There have been days lately when, apart from answering the phone at work, I don’t speak. At all. Well, I might chat at the cats, ask them how their days went, that sort of thing. But I don’t talk much anymore, unless it’s superficial patter designed to fill awkward silences. See, I’ve learned not to respond honestly to challenging situations. I learned not to say “please don’t do that. I don’t like that.” When all you hear in response is “why? You’re wrong. You’re overreacting. You’re too sensitive. It’s not a big deal. It’s just a joke. You hurt my feelings by standing up for yourself. Lighten up. Let it go. Don’t get mad. Why don’t you smile more?” you learn to sit down and shut up and close off.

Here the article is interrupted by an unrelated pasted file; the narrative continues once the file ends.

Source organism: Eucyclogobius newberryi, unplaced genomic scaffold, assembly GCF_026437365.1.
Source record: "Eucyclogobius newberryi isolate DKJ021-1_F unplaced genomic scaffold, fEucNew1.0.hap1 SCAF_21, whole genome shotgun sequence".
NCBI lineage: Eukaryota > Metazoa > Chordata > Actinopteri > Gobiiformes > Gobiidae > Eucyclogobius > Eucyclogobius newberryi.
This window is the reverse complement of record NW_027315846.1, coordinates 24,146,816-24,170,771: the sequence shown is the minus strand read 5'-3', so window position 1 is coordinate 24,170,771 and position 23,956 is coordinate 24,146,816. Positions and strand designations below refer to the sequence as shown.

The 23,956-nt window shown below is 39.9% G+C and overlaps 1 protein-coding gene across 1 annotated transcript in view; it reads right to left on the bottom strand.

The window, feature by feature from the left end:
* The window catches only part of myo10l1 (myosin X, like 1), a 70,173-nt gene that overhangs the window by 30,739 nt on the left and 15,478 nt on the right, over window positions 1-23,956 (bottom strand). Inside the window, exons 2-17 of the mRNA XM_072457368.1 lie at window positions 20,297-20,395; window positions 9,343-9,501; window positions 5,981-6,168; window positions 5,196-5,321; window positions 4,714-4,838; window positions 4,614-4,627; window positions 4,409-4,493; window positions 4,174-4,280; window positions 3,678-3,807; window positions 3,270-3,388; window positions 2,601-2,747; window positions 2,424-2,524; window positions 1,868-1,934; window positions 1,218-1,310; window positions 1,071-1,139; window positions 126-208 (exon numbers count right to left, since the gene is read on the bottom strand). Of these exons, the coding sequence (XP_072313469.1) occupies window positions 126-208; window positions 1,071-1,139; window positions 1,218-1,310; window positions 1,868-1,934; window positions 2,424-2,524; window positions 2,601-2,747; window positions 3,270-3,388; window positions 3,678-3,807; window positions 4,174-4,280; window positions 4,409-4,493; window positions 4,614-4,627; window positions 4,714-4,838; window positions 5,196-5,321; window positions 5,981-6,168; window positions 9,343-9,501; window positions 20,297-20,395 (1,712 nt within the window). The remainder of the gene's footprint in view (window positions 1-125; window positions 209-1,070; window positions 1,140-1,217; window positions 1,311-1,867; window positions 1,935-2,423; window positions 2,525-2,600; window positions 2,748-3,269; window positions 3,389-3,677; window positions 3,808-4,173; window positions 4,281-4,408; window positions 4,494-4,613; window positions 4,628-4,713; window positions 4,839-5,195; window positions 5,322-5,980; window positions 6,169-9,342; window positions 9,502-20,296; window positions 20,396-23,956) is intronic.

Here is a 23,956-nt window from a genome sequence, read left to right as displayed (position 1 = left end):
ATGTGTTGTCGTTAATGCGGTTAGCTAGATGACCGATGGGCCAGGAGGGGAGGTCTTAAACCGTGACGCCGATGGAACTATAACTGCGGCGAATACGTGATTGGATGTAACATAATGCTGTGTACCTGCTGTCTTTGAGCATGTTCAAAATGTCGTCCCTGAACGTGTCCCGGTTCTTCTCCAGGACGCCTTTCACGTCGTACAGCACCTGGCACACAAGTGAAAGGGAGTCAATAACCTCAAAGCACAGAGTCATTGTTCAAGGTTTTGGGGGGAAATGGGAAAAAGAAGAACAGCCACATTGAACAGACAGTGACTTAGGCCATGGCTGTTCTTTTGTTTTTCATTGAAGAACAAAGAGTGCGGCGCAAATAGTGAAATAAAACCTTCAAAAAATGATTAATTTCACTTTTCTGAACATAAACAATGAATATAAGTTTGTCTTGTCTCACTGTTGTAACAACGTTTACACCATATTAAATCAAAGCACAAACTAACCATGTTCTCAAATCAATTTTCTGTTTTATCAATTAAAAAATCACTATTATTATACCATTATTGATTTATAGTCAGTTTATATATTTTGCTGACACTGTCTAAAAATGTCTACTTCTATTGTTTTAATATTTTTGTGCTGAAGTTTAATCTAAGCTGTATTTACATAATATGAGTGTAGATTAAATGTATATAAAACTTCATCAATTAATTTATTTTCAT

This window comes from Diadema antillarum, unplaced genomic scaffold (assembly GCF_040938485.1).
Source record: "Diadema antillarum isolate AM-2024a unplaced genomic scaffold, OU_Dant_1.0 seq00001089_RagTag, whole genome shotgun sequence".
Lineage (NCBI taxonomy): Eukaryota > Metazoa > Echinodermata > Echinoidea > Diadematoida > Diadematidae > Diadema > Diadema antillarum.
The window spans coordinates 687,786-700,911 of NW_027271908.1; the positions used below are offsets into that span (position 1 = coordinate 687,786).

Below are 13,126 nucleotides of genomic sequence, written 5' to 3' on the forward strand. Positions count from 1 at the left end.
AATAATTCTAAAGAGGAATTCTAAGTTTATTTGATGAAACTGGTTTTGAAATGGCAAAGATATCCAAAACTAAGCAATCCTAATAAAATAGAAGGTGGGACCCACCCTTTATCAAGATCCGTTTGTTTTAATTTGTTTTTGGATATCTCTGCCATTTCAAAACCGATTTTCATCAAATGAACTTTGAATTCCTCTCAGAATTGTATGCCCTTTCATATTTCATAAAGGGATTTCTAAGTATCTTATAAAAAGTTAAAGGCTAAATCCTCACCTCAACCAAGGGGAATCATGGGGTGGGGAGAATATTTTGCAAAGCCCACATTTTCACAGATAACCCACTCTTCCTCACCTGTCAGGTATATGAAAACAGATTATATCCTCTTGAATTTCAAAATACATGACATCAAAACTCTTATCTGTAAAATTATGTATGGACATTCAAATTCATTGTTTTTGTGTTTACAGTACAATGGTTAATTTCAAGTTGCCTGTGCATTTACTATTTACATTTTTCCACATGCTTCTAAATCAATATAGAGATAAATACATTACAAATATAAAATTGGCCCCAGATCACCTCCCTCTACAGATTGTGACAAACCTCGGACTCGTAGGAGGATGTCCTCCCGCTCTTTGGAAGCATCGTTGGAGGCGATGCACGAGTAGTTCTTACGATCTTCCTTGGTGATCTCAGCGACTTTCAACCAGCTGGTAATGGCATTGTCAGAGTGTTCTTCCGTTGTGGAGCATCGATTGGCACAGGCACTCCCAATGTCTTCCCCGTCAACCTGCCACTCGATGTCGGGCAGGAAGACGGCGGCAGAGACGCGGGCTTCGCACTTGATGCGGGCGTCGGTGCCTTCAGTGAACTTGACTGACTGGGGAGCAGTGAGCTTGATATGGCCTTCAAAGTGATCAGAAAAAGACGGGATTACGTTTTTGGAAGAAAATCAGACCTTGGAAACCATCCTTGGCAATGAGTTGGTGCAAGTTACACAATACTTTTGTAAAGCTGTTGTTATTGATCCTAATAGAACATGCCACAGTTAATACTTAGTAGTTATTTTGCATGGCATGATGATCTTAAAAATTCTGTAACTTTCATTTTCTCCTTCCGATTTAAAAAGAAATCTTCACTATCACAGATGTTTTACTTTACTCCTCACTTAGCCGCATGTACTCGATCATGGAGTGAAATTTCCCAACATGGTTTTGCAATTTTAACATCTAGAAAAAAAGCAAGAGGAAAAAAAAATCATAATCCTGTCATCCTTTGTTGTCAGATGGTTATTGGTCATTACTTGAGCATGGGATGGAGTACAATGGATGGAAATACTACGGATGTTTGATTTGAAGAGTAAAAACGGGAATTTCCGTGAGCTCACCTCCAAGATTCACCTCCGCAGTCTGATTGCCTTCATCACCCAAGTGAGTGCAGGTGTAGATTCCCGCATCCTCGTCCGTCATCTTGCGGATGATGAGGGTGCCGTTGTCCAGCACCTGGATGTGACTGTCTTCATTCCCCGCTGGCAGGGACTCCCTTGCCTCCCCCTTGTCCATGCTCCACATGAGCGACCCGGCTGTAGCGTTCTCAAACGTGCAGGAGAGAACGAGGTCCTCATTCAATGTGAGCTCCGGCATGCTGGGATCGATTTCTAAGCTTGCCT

Worse, I find myself self-censoring online, lest by expecting hate-free and respectful treatment I run the risk of attracting the attention of the sorts of vitriol that women “deserve” when they open their mouths. Careful, monitored speech isn’t all bad: I frequently re-write and reevaluate my posts to try to avoid any unintentional hurts or discriminatory language, and if it gets pointed out to me, I try to correct it. But sometimes I’m scared to say “hey, that’s not cool, that makes me angry, that’s unfair, that’s insulting, that’s uncalled for.” Hell, one of the primary reasons I’ve tried to keep my name and face off the lingerie blogosphere is to avoid the attentions of someone like Mrs. Hall, that policer of teenage boobs and selfies, who would doubtlessly look at my interest in lingerie and infer some sort of moral weakness. Promiscuity. Shame. Sin. I still haven’t told my father that I have this online writing project that I adore and want to make a permanent part of my life, and oh by the way it’s about underwear. He is a kind and loving man, but I was taught a few too many times about the Importance of Being a Lady.